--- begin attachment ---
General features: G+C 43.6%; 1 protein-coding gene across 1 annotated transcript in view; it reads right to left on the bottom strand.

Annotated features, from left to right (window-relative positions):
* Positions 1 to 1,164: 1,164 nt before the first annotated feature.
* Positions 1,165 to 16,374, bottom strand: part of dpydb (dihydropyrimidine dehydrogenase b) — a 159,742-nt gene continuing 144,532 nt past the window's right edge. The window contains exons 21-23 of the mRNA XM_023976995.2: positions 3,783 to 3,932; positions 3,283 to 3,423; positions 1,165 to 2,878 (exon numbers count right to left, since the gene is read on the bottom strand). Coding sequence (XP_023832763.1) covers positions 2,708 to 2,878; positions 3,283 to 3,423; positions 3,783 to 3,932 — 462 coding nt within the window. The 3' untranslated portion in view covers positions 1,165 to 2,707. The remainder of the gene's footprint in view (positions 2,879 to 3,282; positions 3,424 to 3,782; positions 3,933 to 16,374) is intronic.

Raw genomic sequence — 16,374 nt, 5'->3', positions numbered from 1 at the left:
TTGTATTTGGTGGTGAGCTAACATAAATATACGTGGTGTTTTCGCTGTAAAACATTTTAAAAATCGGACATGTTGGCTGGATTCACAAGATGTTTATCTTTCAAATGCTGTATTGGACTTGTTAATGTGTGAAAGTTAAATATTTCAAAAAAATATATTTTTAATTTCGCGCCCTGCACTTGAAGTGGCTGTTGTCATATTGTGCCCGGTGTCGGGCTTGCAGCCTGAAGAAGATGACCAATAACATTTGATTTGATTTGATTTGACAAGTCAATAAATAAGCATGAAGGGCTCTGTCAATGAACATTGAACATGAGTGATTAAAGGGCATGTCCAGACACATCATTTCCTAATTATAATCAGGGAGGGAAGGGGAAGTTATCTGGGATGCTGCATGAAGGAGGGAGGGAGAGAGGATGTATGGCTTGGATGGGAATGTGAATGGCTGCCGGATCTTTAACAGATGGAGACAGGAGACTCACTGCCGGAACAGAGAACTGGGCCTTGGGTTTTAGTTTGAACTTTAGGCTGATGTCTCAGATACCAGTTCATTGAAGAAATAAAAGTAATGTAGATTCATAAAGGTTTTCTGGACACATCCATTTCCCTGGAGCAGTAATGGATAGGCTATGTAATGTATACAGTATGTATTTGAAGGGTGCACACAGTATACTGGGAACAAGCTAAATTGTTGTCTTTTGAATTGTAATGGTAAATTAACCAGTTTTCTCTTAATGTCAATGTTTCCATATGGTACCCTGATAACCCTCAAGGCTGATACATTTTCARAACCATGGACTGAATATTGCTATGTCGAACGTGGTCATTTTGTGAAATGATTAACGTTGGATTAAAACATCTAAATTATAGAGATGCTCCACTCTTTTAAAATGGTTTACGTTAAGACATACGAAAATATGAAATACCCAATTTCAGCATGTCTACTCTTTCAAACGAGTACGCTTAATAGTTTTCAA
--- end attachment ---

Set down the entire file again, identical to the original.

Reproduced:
General features: G+C 43.6%; 1 protein-coding gene across 1 annotated transcript in view; it reads right to left on the bottom strand.

Annotated features, from left to right (window-relative positions):
* Positions 1 to 1,164: 1,164 nt before the first annotated feature.
* Positions 1,165 to 16,374, bottom strand: part of dpydb (dihydropyrimidine dehydrogenase b) — a 159,742-nt gene continuing 144,532 nt past the window's right edge. The window contains exons 21-23 of the mRNA XM_023976995.2: positions 3,783 to 3,932; positions 3,283 to 3,423; positions 1,165 to 2,878 (exon numbers count right to left, since the gene is read on the bottom strand). Coding sequence (XP_023832763.1) covers positions 2,708 to 2,878; positions 3,283 to 3,423; positions 3,783 to 3,932 — 462 coding nt within the window. The 3' untranslated portion in view covers positions 1,165 to 2,707. The remainder of the gene's footprint in view (positions 2,879 to 3,282; positions 3,424 to 3,782; positions 3,933 to 16,374) is intronic.

Raw genomic sequence — 16,374 nt, 5'->3', positions numbered from 1 at the left:
TTGTATTTGGTGGTGAGCTAACATAAATATACGTGGTGTTTTCGCTGTAAAACATTTTAAAAATCGGACATGTTGGCTGGATTCACAAGATGTTTATCTTTCAAATGCTGTATTGGACTTGTTAATGTGTGAAAGTTAAATATTTCAAAAAAATATATTTTTAATTTCGCGCCCTGCACTTGAAGTGGCTGTTGTCATATTGTGCCCGGTGTCGGGCTTGCAGCCTGAAGAAGATGACCAATAACATTTGATTTGATTTGATTTGACAAGTCAATAAATAAGCATGAAGGGCTCTGTCAATGAACATTGAACATGAGTGATTAAAGGGCATGTCCAGACACATCATTTCCTAATTATAATCAGGGAGGGAAGGGGAAGTTATCTGGGATGCTGCATGAAGGAGGGAGGGAGAGAGGATGTATGGCTTGGATGGGAATGTGAATGGCTGCCGGATCTTTAACAGATGGAGACAGGAGACTCACTGCCGGAACAGAGAACTGGGCCTTGGGTTTTAGTTTGAACTTTAGGCTGATGTCTCAGATACCAGTTCATTGAAGAAATAAAAGTAATGTAGATTCATAAAGGTTTTCTGGACACATCCATTTCCCTGGAGCAGTAATGGATAGGCTATGTAATGTATACAGTATGTATTTGAAGGGTGCACACAGTATACTGGGAACAAGCTAAATTGTTGTCTTTTGAATTGTAATGGTAAATTAACCAGTTTTCTCTTAATGTCAATGTTTCCATATGGTACCCTGATAACCCTCAAGGCTGATACATTTTCARAACCATGGACTGAATATTGCTATGTCGAACGTGGTCATTTTGTGAAATGATTAACGTTGGATTAAAACATCTAAATTATAGAGATGCTCCACTCTTTTAAAATGGTTTACGTTAAGACATACGAAAATATGAAATACCCAATTTCAGCATGTCTACTCTTTCAAACGAGTACGCTTAATAGTTTTCAA